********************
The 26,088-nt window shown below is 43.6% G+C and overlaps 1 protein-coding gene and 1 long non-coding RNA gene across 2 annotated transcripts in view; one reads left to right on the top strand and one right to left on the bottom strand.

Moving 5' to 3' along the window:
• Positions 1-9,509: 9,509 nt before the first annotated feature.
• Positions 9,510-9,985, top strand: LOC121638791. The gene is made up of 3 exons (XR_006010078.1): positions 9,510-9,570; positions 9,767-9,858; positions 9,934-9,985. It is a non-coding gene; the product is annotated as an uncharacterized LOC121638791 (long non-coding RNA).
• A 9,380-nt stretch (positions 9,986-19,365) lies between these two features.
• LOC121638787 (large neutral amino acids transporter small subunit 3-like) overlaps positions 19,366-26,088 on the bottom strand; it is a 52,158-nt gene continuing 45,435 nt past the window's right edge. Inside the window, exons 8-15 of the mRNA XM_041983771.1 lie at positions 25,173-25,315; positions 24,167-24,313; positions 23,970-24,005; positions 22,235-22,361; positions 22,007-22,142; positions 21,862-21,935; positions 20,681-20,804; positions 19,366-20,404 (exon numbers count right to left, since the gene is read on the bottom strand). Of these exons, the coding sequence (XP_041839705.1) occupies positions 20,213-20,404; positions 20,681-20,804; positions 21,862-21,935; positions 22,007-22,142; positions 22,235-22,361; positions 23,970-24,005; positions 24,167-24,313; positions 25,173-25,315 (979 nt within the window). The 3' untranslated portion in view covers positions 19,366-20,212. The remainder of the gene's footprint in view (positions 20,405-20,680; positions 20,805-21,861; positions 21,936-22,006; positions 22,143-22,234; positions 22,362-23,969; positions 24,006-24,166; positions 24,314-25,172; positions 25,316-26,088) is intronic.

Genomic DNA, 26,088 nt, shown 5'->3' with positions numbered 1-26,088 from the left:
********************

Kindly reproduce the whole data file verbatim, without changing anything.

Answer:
The 26,088-nt window shown below is 43.6% G+C and overlaps 1 protein-coding gene and 1 long non-coding RNA gene across 2 annotated transcripts in view; one reads left to right on the top strand and one right to left on the bottom strand.

Moving 5' to 3' along the window:
• Positions 1-9,509: 9,509 nt before the first annotated feature.
• Positions 9,510-9,985, top strand: LOC121638791. The gene is made up of 3 exons (XR_006010078.1): positions 9,510-9,570; positions 9,767-9,858; positions 9,934-9,985. It is a non-coding gene; the product is annotated as an uncharacterized LOC121638791 (long non-coding RNA).
• A 9,380-nt stretch (positions 9,986-19,365) lies between these two features.
• LOC121638787 (large neutral amino acids transporter small subunit 3-like) overlaps positions 19,366-26,088 on the bottom strand; it is a 52,158-nt gene continuing 45,435 nt past the window's right edge. Inside the window, exons 8-15 of the mRNA XM_041983771.1 lie at positions 25,173-25,315; positions 24,167-24,313; positions 23,970-24,005; positions 22,235-22,361; positions 22,007-22,142; positions 21,862-21,935; positions 20,681-20,804; positions 19,366-20,404 (exon numbers count right to left, since the gene is read on the bottom strand). Of these exons, the coding sequence (XP_041839705.1) occupies positions 20,213-20,404; positions 20,681-20,804; positions 21,862-21,935; positions 22,007-22,142; positions 22,235-22,361; positions 23,970-24,005; positions 24,167-24,313; positions 25,173-25,315 (979 nt within the window). The 3' untranslated portion in view covers positions 19,366-20,212. The remainder of the gene's footprint in view (positions 20,405-20,680; positions 20,805-21,861; positions 21,936-22,006; positions 22,143-22,234; positions 22,362-23,969; positions 24,006-24,166; positions 24,314-25,172; positions 25,316-26,088) is intronic.

Genomic DNA, 26,088 nt, shown 5'->3' with positions numbered 1-26,088 from the left: